The Natives were forced to evacuate and start their lives over because of the tragedy. Their homes were covered and destroyed inside the flowing lava. At the time of the eruption, it’s estimated that ash was visible across most of the northern half of the state. Sunset Crater
The lava flows you will see there now is different than you may expect. The magma has become rock over time, showing where the lava went and how much of it there was.
Just like with the other parks and monuments, guides and tours are offered in the area. If you prefer to go by yourself, though, make sure to let someone know where you’ll be, in case you get lost!
Chiricahua National Monument
Chiricahua National Monument is the red area that you can find in the southeast corner of Arizona state. This is, of course, a lesser-known park than some of its neighbors, but that doesn’t mean it isn’t just as amazing.
The park was formed by a volcano that erupted about 27 million years ago. The destruction caused by the volcano led to strange rock formations and fossilized lava flows, which are now in the park.
The once-barren land is not struggling to find fauna and flora anymore. There are forests and deserts, alike, in this park. If you wanted to see each biome that Arizona has to offer, then this is the place for you.
These forests provide a home to many different animals than the deserts. While you’re likely to run into a snake or another creepy-crawly in the desert, you could run into a bear in the forests! Chiricahua
What’s really unique about the Chiricahua National Monument is the standing stone structures that are scattered around the area. These upright stones are volcanic rock as well, but their peculiar shape can be quite jarring to the unprepared explorer.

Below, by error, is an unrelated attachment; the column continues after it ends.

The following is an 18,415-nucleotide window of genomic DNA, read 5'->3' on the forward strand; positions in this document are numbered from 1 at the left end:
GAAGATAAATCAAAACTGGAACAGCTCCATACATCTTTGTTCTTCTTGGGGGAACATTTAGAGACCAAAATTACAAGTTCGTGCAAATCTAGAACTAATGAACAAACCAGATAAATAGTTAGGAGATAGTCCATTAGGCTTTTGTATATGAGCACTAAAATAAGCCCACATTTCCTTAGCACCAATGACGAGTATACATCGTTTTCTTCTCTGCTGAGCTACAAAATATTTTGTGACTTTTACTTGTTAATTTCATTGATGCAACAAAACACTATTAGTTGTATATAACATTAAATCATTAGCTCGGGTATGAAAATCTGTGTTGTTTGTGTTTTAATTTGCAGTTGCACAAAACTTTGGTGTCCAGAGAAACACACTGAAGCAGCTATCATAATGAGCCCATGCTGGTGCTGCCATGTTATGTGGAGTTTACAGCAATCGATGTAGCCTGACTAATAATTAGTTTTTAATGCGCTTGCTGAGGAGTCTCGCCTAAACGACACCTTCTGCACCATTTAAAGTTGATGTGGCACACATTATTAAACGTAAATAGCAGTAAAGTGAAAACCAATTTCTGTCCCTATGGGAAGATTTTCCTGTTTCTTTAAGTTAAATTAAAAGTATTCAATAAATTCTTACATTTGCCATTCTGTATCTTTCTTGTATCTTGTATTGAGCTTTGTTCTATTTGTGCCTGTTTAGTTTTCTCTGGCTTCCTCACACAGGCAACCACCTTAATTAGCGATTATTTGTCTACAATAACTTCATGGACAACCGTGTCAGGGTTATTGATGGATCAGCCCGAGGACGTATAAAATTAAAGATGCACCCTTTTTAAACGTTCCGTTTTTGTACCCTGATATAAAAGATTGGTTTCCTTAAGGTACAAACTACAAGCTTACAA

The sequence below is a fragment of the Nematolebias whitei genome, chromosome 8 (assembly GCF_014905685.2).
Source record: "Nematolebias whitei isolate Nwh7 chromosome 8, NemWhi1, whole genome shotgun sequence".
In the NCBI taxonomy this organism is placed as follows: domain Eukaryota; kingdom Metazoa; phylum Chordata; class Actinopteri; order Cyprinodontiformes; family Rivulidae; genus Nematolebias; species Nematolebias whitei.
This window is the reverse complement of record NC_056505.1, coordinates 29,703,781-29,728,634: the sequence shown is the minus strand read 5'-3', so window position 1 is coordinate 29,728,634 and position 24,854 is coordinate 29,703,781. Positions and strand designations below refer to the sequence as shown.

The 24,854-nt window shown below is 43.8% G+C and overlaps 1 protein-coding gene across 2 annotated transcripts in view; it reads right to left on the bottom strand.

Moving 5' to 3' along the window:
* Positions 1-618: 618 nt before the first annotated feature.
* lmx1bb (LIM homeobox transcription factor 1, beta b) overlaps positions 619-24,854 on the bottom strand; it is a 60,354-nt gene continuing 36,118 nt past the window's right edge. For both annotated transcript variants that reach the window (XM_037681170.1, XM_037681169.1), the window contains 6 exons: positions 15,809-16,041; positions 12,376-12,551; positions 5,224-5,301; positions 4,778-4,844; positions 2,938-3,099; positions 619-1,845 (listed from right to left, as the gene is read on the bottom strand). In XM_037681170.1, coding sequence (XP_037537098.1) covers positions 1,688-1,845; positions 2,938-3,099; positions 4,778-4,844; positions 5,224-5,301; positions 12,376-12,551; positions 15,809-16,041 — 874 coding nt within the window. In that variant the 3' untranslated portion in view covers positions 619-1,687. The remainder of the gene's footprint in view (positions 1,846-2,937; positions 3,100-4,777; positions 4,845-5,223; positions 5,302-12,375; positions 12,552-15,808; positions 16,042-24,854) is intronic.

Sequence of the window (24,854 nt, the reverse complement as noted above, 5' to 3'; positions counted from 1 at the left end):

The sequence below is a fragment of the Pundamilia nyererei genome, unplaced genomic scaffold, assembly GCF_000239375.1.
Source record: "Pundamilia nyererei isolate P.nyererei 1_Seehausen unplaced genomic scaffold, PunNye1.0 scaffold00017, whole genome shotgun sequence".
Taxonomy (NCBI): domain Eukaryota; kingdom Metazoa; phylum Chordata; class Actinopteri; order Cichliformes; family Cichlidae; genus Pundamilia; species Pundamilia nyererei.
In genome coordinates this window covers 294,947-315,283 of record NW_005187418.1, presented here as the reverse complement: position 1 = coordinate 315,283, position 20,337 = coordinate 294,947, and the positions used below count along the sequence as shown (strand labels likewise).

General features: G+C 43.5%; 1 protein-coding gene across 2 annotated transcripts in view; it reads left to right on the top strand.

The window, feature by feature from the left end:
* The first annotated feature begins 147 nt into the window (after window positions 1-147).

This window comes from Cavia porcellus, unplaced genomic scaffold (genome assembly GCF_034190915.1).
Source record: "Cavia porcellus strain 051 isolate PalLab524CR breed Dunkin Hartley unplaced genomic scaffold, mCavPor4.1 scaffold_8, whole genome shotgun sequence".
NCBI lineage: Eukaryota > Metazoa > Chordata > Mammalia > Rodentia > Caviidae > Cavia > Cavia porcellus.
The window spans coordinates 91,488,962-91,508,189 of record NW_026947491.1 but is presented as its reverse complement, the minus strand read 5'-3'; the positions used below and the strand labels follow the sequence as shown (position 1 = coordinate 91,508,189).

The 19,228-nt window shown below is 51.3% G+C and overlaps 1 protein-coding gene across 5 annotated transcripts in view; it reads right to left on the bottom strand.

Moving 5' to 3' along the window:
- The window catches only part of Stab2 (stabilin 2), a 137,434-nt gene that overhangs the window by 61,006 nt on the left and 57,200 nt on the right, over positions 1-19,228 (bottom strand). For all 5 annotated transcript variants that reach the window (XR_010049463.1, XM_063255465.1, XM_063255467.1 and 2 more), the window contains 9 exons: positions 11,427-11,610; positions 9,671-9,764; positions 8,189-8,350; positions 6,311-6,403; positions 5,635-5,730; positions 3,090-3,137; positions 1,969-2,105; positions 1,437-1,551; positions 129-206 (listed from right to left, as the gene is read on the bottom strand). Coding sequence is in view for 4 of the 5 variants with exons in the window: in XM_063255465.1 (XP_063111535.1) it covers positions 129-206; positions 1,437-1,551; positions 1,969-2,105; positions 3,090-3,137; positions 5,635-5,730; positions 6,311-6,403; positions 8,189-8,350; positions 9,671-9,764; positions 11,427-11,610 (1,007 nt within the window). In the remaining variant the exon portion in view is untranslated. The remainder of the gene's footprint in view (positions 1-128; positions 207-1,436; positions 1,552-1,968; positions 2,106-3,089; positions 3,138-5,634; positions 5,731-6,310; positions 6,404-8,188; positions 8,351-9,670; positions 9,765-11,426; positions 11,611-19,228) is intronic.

Arizona Tribal Lands
Monument Valley is situated in the Navajo Nation on Arizona’s northern border with Utah. On the map, you can find it depicted in yellow.
The valley shows off sandstone wonders that tower at heights of 400 to 1,000 feet (121 to 304m) from the desert floor. This is an overwhelming landscape with pinnacles of rock surrounded by buttes and mesas.
The Monument Valley offers souvenirs, snacks, and many events/activities. One of the most interesting is guided and narrated by Navajo tour operators, the tour of Merrick Butte and Mitten Buttes, which explores the landmarks while you ride along in their off-road Jeep.
The visitor center has a restaurant with Navajo food and American meals, for the less daring. What’s important to remember, though, is who the land belongs to and show respect to the Navajo and their culture.
One common activity for the adults to enjoy is buying art, crafts, clothes, etc. from the local Navajos. You’ll see roadside booths along the roads in Navajo Nation, usually offering great deals on local, handmade jewelry and other fun products. Monument Valley
Canyon de Chelly National Monument
This National Monument is also inside Navajo Nation. It looks like a red rotated W on the map.
This is smaller than the Grand Canyon but definitely worth your time!
The monument has only one public trail which takes approximately 2 hours to complete. Restrictions are due to hazardous conditions in the canyon.
Arizona's Protected Areas
Vermilion Cliffs National Monument
This monument is located north of the state next to the border with Utah and is represented in pink.
This area is so remote that it was chosen to reintroduce the California Condor.
Accessing the famous wave uses a lottery, as this marvel requires a hike through a rugged landscape prone to flash floods.
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If you plan on visiting one of these arid parks or hiking up Arizona mountains and deserts, I suggest you get some of these items found on Amazon.
- CamelBak, Hydration Pack: This comfortable vest and pack holds 2 Liter of water and is designed for quick loading and refilling.
- Book of Best Hikes in Sedona would be very helpful for the unfamiliar hiker!Best Hikes Sedona: The Greatest Views, Desert Hikes, and Forest Strolls
- Navajo History Book provides the challenges and successes of the Navajo Nation. Dinéjí Na`nitin: Navajo Traditional Teachings and History
Resources for Arizona's Protected Areas Map
The shapefiles with Arizona's state boundary lines, major rivers, and cities were downloaded from Natural Earth Data.
The Parks and Public Lands shapefiles for Arizona were downloaded from USGS.